Baseball has been America’s national pastime for well over a century and a half. Yet it still provides long-time spectators with events that they have never seen before – or will again. And sometimes, the ball finds you.
In the fourth inning of the June 14 New York Yankees – Los Angeles Angels of Anaheim tilt, the Yankees were down 5-4 entering the fourth inning. Gary Sanchez and Didi Gregorius started the inning with back-to-back singles off of Matt Shoemaker, bringing Chase Headley to the plate to face off against reliever Parker Bridwell. On the third pitch of the encounter, Headley smacked a ground ball toward right field… when all play was halted as the ball struck Gregorius’s foot.
The play is covered by multiple rules in the 2017 Major League Rule Book, each affecting the three different Yankees in the play. Rule 5.09(b)(7) addresses Gregorius:
Any runner is out when he is touched by a fair ball in fair territory before the ball has touched or passed an infielder. The ball is dead and no runner may score, nor runners advance, except runners forced to advance.
Rule 5.06(c)(6) addresses Sanchez at second:
The ball becomes dead and runners advance one base, or return to their bases, without liability to be put out, when a fair ball touches a runner or an umpire on fair territory before it touches an infielder including the pitcher, or touches an umpire before it has passed an infielder other than the pitcher; runners advance, if forced.
Rule 5.05(b)(4) is the rule which affects Headley:
The batter becomes a runner and is entitled to first base without liability to be put out (provided he advances to and touches first base) when a fair ball touches an umpire or a runner on fair territory before touching a fielder.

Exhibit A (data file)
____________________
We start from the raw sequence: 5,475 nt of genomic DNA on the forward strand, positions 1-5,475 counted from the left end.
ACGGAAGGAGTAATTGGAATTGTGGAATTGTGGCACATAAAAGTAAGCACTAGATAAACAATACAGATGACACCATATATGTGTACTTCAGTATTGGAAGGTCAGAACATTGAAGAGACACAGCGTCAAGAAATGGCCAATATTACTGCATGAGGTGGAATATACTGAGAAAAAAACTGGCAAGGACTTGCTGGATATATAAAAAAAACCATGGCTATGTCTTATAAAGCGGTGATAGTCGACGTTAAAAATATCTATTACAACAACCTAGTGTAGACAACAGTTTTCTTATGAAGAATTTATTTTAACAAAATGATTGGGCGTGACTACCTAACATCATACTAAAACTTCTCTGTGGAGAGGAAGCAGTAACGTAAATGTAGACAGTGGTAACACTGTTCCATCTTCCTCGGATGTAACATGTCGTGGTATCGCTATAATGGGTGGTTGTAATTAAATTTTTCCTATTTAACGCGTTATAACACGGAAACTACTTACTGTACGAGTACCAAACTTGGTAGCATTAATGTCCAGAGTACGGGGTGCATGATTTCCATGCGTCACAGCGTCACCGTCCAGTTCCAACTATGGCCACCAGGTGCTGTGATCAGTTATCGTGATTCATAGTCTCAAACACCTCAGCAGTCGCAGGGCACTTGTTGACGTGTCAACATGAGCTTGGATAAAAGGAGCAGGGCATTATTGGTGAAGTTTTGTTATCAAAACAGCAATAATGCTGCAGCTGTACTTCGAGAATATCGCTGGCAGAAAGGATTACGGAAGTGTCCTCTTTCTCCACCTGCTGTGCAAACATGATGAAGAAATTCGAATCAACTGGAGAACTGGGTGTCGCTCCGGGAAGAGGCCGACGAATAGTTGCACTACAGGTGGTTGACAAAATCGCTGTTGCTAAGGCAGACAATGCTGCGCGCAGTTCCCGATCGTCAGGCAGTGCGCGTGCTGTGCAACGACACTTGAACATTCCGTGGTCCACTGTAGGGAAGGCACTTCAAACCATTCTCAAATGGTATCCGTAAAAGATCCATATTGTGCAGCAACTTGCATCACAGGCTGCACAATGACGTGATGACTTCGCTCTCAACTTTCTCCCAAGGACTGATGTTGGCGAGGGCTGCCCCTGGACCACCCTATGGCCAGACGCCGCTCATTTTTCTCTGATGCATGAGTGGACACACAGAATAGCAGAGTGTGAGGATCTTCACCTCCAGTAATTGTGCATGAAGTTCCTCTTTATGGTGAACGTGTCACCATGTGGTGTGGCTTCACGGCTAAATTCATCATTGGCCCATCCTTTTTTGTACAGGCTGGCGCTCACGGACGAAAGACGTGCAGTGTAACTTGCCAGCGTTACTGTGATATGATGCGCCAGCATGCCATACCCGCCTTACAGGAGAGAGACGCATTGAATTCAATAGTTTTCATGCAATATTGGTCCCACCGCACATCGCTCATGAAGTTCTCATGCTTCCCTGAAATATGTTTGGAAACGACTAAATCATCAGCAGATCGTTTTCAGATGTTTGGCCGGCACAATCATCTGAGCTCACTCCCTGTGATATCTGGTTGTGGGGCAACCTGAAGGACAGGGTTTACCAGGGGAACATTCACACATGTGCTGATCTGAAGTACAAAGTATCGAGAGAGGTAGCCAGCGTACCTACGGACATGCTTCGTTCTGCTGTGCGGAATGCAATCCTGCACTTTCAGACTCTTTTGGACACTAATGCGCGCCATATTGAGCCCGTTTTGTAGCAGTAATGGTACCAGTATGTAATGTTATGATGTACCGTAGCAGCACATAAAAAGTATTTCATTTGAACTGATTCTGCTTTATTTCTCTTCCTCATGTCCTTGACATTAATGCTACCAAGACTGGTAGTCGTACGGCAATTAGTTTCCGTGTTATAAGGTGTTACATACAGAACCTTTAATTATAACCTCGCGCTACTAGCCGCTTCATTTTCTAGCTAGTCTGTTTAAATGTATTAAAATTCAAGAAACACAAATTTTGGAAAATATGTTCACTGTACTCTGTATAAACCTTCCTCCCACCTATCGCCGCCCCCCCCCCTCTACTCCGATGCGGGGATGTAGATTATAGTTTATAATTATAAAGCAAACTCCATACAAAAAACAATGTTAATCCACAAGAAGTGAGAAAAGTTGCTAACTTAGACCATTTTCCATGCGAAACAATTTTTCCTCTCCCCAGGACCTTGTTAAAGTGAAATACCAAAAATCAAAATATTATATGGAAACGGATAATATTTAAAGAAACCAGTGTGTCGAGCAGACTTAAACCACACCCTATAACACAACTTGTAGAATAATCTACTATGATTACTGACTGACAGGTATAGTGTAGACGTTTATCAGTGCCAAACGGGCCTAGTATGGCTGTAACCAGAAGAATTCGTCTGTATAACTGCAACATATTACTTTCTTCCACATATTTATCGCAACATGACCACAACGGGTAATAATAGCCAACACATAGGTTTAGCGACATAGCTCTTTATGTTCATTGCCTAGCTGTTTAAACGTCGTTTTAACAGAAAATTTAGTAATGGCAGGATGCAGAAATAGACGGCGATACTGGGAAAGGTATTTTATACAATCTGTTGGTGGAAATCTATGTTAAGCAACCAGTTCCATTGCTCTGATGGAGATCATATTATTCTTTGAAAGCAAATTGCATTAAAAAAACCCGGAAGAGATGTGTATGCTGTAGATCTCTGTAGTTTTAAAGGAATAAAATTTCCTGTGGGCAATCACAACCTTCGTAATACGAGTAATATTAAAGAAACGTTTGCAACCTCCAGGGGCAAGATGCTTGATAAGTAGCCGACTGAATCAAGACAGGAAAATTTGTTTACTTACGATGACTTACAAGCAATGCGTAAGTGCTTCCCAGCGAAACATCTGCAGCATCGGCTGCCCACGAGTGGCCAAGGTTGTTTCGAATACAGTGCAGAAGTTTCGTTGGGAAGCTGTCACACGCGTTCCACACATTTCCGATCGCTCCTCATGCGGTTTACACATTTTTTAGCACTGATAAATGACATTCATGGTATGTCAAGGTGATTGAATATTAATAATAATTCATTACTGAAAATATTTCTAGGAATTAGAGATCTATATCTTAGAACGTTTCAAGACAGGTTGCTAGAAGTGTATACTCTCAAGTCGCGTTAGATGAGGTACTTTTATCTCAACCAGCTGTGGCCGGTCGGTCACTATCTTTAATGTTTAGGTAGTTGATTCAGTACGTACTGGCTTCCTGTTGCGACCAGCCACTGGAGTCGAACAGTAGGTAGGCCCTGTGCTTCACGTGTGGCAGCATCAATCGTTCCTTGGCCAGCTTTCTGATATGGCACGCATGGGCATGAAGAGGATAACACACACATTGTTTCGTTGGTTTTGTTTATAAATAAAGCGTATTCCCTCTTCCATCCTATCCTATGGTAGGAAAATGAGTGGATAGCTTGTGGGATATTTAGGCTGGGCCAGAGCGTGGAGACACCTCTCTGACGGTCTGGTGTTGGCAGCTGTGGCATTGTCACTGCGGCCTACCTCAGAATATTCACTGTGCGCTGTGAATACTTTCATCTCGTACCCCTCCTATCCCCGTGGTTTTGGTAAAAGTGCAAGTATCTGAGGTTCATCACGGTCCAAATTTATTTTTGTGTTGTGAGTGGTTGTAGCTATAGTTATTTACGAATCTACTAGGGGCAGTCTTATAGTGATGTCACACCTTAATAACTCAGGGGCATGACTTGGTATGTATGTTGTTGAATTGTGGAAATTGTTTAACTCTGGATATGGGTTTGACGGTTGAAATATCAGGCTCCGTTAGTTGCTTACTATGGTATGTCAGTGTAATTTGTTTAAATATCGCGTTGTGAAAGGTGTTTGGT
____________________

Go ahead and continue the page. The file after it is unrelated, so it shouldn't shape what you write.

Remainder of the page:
The first rule is clear: the ball hit Gregorius, so he is out. The final rule is also hard to misinterpret: once the ball hit Didi, Headley is entitled to first base. Only the second ruling has some nuance. In this case, Sanchez is not forced to move to third base as the runner who was pushing him away from second base was Gregorius, who is out due to being hit.
However, imagine the same exact scenario – except the ball hits Sanchez as he runs from second to third base. Sanchez is out and Headley is on first. What happens to Gregorius? In this thought experiment, the default position is that the runners stay at the base that they had occupied prior to the ball being hit. In this case, Gregorius would go back to first. However, Headley is also at first. Which forces Gregorius to move to second.
But there is one further question. Why is Chase Headley credited with a single? For this oddity, we go to Section 9.05(a)(4) which states:
The official scorer shall credit the batter with a base hit when a fair ball that has not been touched by a fielder touches a runner or an umpire, unless a runner is called out for having been touched by an Infield Fly, in which case the official scorer shall not score a hit
While a runner getting hit by a batted ball does not happen every day, it is far from a rare occurrence. Yet, due to all the moving parts in the scenario, it takes four different rules to cover this one play. No one ever said the Rule Book was the most concise manuscript.